Thursday, June 11, 2015

Report: NPR Sees Listening Shifting from Live To O-D

There are early indications that the digital listenership habits of the public radio audience are changing, as fewer people listen to live streaming audio and a growing number choose to tune in on demand, reports

Neiman cites total live streaming hours fell 6 percent in the first quarter of 2015 from the year prior, according to data from NPR Digital Services, which monitored 239 different public radio streams. Meanwhile, on-demand listening — which for NPR includes podcasts and individual segments that were initially broadcast on air — seems to be growing by a few different metrics, NPR said.

“This reflects the larger consumer trend that we see across all media, which is live consumption of any media, including television, shifting to on-demand, self-curated experiences,” Steve Mulder, NPR’s senior director of audience insights, told me in an interview at the NPR Digital Services office in Boston.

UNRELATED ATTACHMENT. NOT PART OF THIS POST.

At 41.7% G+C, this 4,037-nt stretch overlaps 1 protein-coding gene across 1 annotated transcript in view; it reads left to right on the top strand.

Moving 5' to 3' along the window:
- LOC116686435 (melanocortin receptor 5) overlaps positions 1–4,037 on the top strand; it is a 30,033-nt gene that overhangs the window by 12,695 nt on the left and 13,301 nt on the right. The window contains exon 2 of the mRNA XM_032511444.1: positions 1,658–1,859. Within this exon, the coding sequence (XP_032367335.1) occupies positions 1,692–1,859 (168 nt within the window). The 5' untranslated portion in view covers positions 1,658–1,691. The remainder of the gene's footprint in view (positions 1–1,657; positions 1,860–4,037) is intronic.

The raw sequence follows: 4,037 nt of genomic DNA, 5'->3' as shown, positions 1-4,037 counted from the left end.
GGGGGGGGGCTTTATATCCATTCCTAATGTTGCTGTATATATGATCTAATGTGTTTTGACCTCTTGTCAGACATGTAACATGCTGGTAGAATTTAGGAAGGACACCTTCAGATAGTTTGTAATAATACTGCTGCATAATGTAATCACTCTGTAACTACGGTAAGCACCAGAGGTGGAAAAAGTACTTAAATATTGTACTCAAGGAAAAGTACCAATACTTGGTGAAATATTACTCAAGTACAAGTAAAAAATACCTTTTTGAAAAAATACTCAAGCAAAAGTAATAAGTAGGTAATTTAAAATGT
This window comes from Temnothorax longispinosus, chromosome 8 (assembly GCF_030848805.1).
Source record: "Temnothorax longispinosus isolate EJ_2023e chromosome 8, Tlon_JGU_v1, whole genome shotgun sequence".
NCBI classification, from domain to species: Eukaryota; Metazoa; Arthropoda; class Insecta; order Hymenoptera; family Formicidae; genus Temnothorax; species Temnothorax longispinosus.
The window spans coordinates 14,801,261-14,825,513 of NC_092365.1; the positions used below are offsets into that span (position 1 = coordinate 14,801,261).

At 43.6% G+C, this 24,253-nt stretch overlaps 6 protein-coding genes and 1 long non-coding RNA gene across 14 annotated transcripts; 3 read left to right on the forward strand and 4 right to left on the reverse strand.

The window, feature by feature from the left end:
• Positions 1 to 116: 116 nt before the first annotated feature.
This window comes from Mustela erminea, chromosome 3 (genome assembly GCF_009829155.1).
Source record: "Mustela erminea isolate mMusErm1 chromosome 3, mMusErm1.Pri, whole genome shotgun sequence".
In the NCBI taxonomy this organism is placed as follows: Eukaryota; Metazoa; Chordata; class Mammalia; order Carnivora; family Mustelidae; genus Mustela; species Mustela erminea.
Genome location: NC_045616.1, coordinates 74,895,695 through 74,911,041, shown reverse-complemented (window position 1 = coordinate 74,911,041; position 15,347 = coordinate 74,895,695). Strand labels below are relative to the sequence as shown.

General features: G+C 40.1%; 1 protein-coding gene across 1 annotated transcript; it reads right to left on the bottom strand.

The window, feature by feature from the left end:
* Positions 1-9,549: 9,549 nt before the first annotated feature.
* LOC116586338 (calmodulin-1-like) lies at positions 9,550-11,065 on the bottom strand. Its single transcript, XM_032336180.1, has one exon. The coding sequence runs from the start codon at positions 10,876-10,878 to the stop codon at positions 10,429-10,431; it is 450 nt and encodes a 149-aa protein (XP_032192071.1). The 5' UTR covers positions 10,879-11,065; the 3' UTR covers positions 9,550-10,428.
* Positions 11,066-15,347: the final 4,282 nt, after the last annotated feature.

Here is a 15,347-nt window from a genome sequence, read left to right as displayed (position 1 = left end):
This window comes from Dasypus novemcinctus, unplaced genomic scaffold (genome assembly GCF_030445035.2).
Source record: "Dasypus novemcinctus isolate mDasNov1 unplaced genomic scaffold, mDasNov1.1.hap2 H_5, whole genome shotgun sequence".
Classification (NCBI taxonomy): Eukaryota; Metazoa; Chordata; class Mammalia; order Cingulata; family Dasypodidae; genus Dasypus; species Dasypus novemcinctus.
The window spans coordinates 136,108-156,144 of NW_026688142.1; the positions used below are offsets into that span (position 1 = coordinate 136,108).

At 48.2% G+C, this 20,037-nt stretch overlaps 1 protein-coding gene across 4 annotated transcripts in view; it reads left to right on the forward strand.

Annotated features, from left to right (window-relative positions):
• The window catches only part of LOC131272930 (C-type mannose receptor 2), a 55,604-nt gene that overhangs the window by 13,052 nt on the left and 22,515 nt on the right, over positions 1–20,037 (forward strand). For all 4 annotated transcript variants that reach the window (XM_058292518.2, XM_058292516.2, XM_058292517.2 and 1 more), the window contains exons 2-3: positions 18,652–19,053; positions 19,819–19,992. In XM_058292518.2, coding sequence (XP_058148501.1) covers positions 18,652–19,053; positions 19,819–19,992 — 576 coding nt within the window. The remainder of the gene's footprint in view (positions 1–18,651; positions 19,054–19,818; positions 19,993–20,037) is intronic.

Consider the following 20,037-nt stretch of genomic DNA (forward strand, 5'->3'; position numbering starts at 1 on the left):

“People want to control the media they are consuming. They are able to in many other ways of their lives. Of course they’re going to want this when listening to audio as well. We saw this happening in music, of course, with the rise of the behemoth Pandora, and it only makes sense that we’re going to see this in news and talk listening as well.”

On-demand listening now accounts for one-third of all digital listening hours for station content, NPR said. On average, users download 40 minutes of audio each month, according to an NPR study of 161 member stations. In April, nearly 2 million hours of on-demand audio were downloaded from local stations.

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